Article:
Abu Dhabi, UAEThursday 26 November 2020

'I was honestly trying my best to kill him' says ISIS train attack victim

Alek Skarlatos tells Paris court at the gunman’s trial that he yanked a pistol from the attacker’s hand

US former serviceman Alek Skarlatos initially didn't tell French authorities he had tried to kill the assailant. AFP
US former serviceman Alek Skarlatos initially didn't tell French authorities he had tried to kill the assailant. AFP

One of three Americans acclaimed as heroes for tackling an alleged Islamic State gunman on board a Paris-bound train has testified that he tried to kill the man who stormed into their passenger car with an arsenal of weapons.

Alek Skarlatos, 28, told a Paris court at the gunman’s trial that he yanked a pistol from the attacker’s hand, turned it on him and pulled the trigger but the gun did not fire.

“I was honestly trying my best to kill or restrain him,” Mr Skarlatos said, recounting the chaotic August 21 2015 scene aboard the highspeed Amsterdam to Paris train.

The attack suspect, Ayoub El Khazzani, faces a maximum sentence of life in prison if he is convicted of attempted terrorist murder. The 31-year-old Moroccan, who had spent time in Syria, is being tried in a heavily guarded courtroom with three suspected accomplices.

A courtroom sketch shows defendant Ayoub El Khazzani sitting in the dock of the Paris Courthouse. He denies he was attempting mass murder. AFP
A courtroom sketch shows defendant Ayoub El Khazzani sitting in the dock of the Paris Courthouse. He denies he was attempting mass murder. AFP

The month-long trial that opened this week could help to expose the Islamic State terrorist network and to uncover plots targeting Europe.

El Khazzani travelled from Syria to Europe with the man widely believed to have masterminded the 2015 Paris terror attacks, according to investigators. And one of El Khazzani’s co-defendants, Mohamed Bakkali, is also a suspected accomplice in the attacks that left 130 people dead.

El Khazzani’s defence appears to be trying to show that he did not intend to commit mass slaughter on the train a few months earlier.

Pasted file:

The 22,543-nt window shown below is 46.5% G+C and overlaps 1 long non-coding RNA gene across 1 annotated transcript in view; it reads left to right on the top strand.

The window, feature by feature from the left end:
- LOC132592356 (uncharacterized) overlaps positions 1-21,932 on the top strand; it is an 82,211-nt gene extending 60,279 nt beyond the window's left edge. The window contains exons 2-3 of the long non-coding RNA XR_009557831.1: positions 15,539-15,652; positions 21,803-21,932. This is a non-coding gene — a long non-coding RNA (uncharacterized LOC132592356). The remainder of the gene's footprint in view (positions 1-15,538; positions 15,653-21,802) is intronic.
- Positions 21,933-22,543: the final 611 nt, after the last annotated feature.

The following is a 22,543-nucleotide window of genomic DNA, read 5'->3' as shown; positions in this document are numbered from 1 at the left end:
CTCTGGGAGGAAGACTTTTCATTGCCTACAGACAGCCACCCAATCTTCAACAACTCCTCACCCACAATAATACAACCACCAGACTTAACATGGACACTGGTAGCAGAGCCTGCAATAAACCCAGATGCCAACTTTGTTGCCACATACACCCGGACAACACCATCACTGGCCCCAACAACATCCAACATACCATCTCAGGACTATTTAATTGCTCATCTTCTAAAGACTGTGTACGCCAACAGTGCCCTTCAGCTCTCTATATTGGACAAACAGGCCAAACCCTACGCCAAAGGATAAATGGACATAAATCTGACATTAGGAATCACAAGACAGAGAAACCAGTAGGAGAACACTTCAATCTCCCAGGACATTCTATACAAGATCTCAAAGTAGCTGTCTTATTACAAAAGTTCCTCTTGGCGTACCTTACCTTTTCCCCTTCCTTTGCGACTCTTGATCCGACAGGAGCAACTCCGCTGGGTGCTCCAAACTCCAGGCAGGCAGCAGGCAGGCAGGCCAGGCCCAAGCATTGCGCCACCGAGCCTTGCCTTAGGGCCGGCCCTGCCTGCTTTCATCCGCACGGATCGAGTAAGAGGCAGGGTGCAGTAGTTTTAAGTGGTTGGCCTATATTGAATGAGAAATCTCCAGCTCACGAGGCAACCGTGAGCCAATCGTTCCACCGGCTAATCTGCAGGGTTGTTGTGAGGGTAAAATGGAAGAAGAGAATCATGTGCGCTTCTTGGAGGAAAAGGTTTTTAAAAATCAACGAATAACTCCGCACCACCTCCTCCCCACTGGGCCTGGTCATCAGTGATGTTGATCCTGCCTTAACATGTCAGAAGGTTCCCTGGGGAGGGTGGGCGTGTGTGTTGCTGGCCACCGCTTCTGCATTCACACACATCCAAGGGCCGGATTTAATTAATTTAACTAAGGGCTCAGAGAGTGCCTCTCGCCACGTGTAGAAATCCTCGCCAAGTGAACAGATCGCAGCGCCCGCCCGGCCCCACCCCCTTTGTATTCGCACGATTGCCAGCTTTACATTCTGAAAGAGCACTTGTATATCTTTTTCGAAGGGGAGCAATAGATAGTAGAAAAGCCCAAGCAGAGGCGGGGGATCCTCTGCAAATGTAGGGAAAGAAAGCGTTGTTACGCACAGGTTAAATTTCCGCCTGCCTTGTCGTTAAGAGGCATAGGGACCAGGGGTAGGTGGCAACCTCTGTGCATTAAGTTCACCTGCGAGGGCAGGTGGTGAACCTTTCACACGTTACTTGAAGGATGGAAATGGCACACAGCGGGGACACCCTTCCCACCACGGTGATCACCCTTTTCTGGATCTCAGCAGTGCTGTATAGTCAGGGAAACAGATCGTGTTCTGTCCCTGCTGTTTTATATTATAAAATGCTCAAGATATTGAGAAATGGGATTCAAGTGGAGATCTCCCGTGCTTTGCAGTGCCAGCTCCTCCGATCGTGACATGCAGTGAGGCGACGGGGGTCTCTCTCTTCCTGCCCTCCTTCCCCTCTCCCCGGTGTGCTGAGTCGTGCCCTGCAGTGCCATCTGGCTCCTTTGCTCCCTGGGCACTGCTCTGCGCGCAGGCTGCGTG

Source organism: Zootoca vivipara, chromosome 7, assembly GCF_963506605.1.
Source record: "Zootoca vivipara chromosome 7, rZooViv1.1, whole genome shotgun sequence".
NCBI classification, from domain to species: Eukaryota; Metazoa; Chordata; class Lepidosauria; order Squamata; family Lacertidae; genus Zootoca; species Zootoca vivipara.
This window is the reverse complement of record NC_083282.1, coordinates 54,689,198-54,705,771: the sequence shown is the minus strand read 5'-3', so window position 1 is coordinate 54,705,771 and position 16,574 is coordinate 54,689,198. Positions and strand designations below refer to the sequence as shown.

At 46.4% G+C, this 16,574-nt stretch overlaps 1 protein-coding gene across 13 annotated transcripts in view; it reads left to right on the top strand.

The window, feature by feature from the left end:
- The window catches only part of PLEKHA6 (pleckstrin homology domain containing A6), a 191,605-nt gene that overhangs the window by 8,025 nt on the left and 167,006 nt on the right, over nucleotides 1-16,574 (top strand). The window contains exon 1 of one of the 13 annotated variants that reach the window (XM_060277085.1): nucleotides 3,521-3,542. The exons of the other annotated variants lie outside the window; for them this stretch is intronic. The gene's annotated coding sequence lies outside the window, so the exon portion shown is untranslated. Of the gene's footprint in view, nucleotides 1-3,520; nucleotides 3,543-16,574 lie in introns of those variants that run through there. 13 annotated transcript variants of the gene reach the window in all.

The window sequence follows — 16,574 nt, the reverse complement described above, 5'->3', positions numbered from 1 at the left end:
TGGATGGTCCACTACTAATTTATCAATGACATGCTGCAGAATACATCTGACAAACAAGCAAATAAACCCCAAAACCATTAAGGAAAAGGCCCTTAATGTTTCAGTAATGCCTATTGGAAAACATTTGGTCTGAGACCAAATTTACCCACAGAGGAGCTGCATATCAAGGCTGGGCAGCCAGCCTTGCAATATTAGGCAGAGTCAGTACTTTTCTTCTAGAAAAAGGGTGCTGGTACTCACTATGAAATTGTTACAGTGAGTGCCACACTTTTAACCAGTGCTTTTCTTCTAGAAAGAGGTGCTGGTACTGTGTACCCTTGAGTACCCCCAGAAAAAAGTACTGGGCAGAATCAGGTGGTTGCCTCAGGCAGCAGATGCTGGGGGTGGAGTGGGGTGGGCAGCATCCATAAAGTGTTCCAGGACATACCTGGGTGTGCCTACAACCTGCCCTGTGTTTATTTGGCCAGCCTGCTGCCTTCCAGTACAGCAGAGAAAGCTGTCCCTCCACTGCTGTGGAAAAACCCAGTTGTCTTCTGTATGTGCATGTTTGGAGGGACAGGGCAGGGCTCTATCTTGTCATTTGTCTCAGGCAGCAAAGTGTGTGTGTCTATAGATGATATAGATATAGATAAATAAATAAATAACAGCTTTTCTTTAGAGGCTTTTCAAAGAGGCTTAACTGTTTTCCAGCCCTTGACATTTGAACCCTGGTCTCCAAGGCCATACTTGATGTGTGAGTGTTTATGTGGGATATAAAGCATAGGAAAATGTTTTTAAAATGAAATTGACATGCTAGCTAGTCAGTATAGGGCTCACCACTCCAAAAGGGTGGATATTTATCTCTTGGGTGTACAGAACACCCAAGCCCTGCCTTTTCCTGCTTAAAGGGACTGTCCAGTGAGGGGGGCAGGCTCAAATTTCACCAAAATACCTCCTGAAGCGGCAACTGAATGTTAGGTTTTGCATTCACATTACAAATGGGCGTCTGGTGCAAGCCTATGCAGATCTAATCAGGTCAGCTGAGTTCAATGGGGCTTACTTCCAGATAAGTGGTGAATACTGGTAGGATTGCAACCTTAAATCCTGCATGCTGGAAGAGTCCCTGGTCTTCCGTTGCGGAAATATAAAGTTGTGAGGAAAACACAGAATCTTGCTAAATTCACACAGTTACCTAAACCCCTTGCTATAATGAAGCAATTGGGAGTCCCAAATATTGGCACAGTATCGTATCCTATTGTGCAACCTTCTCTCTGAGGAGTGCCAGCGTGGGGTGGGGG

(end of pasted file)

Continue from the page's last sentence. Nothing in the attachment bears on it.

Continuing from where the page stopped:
He boarded in Brussels, carrying a cache of arms in a suitcase, including a Kalashnikov automatic rife, nine clips with 30 rounds each, a pistol and a cutter.

Attack the best form of self-defence

Mr Skarlatos said that after the foiled attack he did not immediately tell police about his intention to kill the gunman because he was uncertain about self-defence laws in France. He changed his story after seeking information from the FBI, he said later at a news conference.

Mr Skarlatos’ lawyer stressed that El Khazzani was still a potential danger when his client tried to shoot him.

“We have to add that he did so during the fight and not after the fight, and that Mr Khazzani was still resisting against the three Americans,” lawyer Thibault de Montbrial said.

The recollections in court this week from passengers who disarmed the attacker on the fast train from Amsterdam have highlighted the split-second decisions that prevented what witnesses contend could have become a mass slaughter.

A French-American passenger, Mark Moogalian, was badly wounded by a gunshot to the back that exited his neck.

He was one of two people who initially confronted the gunman as he emerged from a toilet bare-chested and holding the Kalashnikov with a backpack strapped to his front.

The heroics of a handful of passengers inspired Clint Eastwood to direct a Hollywood movie re-enacting the dramatic events: “The 15:17 to Paris.”

Praise has been focused on Mr Skarlatos, Spencer Stone and Anthony Sadler, who grew up together in California and were vacationing.

Mr Moogalian, whose neck was spurting blood, saw the Americans move into action with Mr Stone diving on the gunman when he entered their train car.

“I was happy because the cavalry had arrived,” he said in testimony given on Thursday. He said he is alive today because of Stone, who came to his aid after the gunman was laid low by his choke hold and Mr Skarlatos’ blows to his head with the Kalashnikov.

He “was surprisingly difficult to control,” Mr Skarlatos testified.

'Supposed to die' that day

When he first saw the gunman appear in their train car, “it felt like time stopped,” Mr Skarlatos said. But he and Mr Stone, both military men, worked in lockstep. He said he tapped Mr Stone’s shoulder and said “Let’s go.”

Spencer Stone fell ill upon his arrival in France this week and his testimony was delayed until Monday.

Asked if the situation was more intense than during his duty in Afghanistan, Mr Skarlatos, who at the time of the train attack was a member of the US National Guard, said “much greater.”

“In my mind, we were supposed to die that day,” he told the court.

El Khazzani pulled out weapons one after another, Sadler and Skarlatos both said in their testimony. When he lost the Kalashnikov, he pulled out a pistol; when he lost that, he had a box cutter in his hand. He dropped the cutter in the struggle but not before injuring Stone on his neck and hand.

With El Khazzani unconscious on the ground a British businessman, Chris Norman, said he helped tie him up with zip-ties used as makeshift handcuffs and bound his ankles with what he thinks was a pink tie. Then, he said, “I sat on him.”

In this video Chris Norman recalls how he helped to avert what could have been a catastrophic loss of life.

The train rerouted to Arras, in northern France, where El Khazzani was arrested.

The trial continues.

Updated: November 21, 2020 05:35 AM

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